Five Things Every Farmer Should Know Or Have

Here’s a few random things that you might find useful to know someday. Of course, you might know all this already but read on anyway — just in case.

HOW TO ENGAGE YOUR PTO WITHOUT GRINDING

One of our trucks has a PTO that likes to grind even when the clutch is pushed in. This is common on many trucks. I found that if you push in the clutch and move the transmission shift lever slowly into one of the synchronized gears the cluster shaft in the transmission will quit turning and you can shift the PTO into gear without grinding.

PACK A PERMANENT LUNCH BOX

All of our farm land is away from our yard sites so packing a lunch is an every day affair during seeding and harvesting. After years of running out of food and drink at the end of a long day I started packing a few extra items of necessity. I pack a few granola bars, small bags of nuts, dried fruit and any type of sealed foodstuff that can handle freezing and high temperatures. I also put in an extra water bottle or two. I use a frozen plastic pop bottle for an ice pack in my lunch box. Then when it thaws a bit I have extra water if I need it. I keep this box of extra goodies in my half ton from spring to fall. This handy thing has saved me from starvation or dying of thirst during that last round near midnight time and time again.

PACK SOME EMERGENCY SUPP LIES FOR THE FIELD

As well as extra food it’s a good idea to have a first aid kit with you. They’re available for a few dollars and might be quite handy in the field. Also consider your medication. If you take regular medications pack a few extra in case you need them. Some other general medications may be handy such as headache remedies, antacids (for those lovely lunches I make), sinus medications, etc. Also don’t forget to pack warm clothes — this is Western Canada; my parka is in my truck 12 months out of the year.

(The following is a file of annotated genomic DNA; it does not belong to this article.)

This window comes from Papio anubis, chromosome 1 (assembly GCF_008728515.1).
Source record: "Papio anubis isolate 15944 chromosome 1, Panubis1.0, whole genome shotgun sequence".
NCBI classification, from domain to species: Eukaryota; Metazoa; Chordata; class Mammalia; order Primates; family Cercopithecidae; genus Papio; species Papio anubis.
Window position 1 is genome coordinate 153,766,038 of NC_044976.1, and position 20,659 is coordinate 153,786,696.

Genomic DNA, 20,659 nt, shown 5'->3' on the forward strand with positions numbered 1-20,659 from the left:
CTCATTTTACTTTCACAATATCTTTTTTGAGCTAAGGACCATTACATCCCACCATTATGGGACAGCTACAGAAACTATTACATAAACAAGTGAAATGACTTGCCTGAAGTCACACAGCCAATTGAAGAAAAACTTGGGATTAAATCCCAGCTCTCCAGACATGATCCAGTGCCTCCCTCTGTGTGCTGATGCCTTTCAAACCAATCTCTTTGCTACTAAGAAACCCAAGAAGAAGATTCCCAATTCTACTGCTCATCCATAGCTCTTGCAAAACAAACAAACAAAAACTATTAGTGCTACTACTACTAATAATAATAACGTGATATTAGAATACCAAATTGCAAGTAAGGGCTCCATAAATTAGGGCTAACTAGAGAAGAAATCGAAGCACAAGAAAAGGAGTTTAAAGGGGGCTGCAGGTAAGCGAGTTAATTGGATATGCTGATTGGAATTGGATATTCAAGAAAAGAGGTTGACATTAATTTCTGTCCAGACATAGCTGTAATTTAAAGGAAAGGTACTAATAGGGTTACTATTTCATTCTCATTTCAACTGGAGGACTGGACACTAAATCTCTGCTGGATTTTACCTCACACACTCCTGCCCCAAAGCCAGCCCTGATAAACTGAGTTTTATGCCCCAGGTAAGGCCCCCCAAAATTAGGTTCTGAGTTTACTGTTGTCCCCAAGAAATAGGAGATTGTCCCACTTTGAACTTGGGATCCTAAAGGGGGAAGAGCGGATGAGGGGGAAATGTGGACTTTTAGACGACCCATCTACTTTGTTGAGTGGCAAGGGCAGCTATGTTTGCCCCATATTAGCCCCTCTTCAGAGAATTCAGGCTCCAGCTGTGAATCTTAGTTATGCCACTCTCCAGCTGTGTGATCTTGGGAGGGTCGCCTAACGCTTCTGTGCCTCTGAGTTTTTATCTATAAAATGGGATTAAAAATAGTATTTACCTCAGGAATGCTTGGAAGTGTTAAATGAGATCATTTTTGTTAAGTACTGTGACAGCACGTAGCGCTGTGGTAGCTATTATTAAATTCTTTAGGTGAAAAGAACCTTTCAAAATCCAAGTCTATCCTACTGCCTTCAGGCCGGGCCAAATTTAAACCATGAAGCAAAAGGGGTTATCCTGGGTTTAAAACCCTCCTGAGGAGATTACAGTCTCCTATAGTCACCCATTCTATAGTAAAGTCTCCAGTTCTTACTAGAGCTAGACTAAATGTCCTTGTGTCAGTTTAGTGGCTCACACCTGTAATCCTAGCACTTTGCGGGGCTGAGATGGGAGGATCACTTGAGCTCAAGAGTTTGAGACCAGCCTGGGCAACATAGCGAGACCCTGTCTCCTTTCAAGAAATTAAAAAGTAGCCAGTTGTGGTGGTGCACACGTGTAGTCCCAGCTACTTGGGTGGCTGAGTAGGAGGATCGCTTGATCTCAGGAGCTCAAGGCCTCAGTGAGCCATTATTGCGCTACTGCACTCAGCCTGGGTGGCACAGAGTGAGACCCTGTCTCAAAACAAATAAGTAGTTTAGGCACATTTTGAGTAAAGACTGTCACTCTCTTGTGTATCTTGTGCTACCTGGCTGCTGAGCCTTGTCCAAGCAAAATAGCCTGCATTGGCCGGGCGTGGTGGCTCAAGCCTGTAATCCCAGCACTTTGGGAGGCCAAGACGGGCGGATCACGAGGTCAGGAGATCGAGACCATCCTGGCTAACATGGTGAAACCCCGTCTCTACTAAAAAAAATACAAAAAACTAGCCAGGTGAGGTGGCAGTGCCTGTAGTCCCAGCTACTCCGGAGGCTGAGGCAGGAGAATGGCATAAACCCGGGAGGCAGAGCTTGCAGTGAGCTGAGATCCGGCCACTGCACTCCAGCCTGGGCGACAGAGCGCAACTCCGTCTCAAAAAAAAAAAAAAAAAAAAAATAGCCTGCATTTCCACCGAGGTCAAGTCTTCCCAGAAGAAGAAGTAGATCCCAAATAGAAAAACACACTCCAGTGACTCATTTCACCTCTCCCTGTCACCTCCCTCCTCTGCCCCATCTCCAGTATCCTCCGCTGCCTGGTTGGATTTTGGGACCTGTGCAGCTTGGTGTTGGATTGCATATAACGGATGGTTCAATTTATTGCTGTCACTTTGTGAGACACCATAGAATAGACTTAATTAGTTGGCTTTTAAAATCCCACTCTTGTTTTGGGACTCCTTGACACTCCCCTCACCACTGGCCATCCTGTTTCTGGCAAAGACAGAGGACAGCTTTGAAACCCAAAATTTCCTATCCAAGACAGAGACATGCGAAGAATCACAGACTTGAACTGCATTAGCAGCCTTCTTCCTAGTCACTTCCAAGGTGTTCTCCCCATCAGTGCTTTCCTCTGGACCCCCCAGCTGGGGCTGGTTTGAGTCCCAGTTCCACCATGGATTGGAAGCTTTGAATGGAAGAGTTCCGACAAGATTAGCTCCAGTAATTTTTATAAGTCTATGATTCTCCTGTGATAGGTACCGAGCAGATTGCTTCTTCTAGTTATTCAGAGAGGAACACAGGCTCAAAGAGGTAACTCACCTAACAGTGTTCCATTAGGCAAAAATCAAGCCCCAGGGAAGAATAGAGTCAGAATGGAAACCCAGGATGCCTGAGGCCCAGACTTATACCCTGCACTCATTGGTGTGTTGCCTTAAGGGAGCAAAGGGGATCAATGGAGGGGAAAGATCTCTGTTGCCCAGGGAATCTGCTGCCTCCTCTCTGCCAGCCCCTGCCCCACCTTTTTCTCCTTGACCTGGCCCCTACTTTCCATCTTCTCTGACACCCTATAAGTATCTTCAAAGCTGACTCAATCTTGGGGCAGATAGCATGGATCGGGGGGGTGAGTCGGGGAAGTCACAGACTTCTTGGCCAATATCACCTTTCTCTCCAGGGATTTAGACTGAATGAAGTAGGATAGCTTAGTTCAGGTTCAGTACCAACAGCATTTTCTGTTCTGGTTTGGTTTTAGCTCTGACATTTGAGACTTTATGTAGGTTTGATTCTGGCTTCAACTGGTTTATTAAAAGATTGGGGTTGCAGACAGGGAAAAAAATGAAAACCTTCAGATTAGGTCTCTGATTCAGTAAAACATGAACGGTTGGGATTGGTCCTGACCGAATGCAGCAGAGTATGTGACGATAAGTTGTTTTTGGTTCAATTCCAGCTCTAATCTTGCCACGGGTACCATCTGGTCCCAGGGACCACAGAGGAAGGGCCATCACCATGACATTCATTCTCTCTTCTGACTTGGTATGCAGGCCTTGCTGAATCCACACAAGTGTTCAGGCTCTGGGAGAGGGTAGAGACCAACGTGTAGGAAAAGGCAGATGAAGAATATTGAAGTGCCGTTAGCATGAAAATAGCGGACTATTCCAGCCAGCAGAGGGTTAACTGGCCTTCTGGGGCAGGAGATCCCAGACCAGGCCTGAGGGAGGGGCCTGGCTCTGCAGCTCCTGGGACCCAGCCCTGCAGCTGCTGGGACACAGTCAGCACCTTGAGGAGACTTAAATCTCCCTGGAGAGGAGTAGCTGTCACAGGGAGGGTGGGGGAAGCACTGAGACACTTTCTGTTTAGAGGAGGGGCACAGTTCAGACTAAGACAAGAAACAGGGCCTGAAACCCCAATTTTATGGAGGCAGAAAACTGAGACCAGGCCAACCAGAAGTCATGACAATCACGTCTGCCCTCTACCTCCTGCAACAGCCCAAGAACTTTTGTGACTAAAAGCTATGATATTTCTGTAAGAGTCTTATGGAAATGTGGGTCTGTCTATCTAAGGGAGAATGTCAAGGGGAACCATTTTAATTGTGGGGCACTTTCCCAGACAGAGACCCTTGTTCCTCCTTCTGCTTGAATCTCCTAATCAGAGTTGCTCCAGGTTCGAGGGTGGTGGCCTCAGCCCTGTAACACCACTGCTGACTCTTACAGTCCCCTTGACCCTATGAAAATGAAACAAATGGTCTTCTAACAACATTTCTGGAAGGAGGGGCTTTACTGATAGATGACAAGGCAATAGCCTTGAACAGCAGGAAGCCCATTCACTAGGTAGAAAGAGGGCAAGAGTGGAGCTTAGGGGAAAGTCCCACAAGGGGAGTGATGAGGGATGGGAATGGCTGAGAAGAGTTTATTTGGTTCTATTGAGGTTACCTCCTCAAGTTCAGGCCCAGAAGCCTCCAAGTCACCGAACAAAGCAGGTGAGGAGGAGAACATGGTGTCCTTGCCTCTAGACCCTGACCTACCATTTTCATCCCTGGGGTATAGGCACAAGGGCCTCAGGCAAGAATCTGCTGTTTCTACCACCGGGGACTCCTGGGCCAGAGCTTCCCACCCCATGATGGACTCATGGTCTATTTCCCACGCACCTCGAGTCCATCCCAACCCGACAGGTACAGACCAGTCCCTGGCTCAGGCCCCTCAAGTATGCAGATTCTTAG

TWO WAYS TO REMOVE ARIVETEDBR ACKET FROM A FRAME

We often have to take off riveted brackets from truck frames. These are riveted on so securely that even when the head is cut off the bracket is still securely stuck to the frame.

The easy way is to use the cutting torch. First, cut off the heads of the rivets. If you’re lucky the bracket might come off with just the heads cut off. However we find that on most of them they are still solidly attached. Carefully heat up the headless rivet and blow out the centre of the rivet that is still in the bracket. This is a bit tricky to do without wrecking the bracket. Once the centre of the rivets is cut out the bracket will easily come off the frame I had to remove one the other day that was on a frame in the midst of a large area of tall dry grass (Clearly, the gardener missed trimming that portion of the estate last year). I found that if you drill out the centre of the rivet first it will cut off easily with a chisel. Make sure to centre punch the rivet and drill it out to about three-quarters of its diameter. Drill about half way through the rivet until you are through the bracket. The rivets are usually soft and drill easily. Then chisel off the head of the rivet. The bracket should then come off easily.

PACK SOME GENERAL REPAIR ITEMS IN YOUR PICKUP

You’ve likely got a hoard of valuable stuff you take with you to the field for emergency repairs. Here’s a few others things that might be handy.

A large piece of clean flat cardboard. Find one that folds up nice to go behind the seat. Use it when you have to lay in the mud and dirt to fix some faithless piece of machinery.

Duct tape, of course.

A flashlight. Even in our long summer days at times you may need a good flashlight to look inside things to see what has flown apart. Or to help you after the sun has gone down.

Portable air compressor. One of those 12 volt jobbies that costs about $40 and plugs into your lighter plug. They’re slow but I’ve used ours to fill a few tires.

I hope these thoughts make your fixing, seeding, spraying and harvest adventures a bit easier. Be careful out there. Take your time, don’t rush and carry a cell phone to call for help if you need it.

Ron Settler, his wife Sheila, and their sons Ben and Dan farm and run a repair and salvage business at Lucky Lake, Sask.

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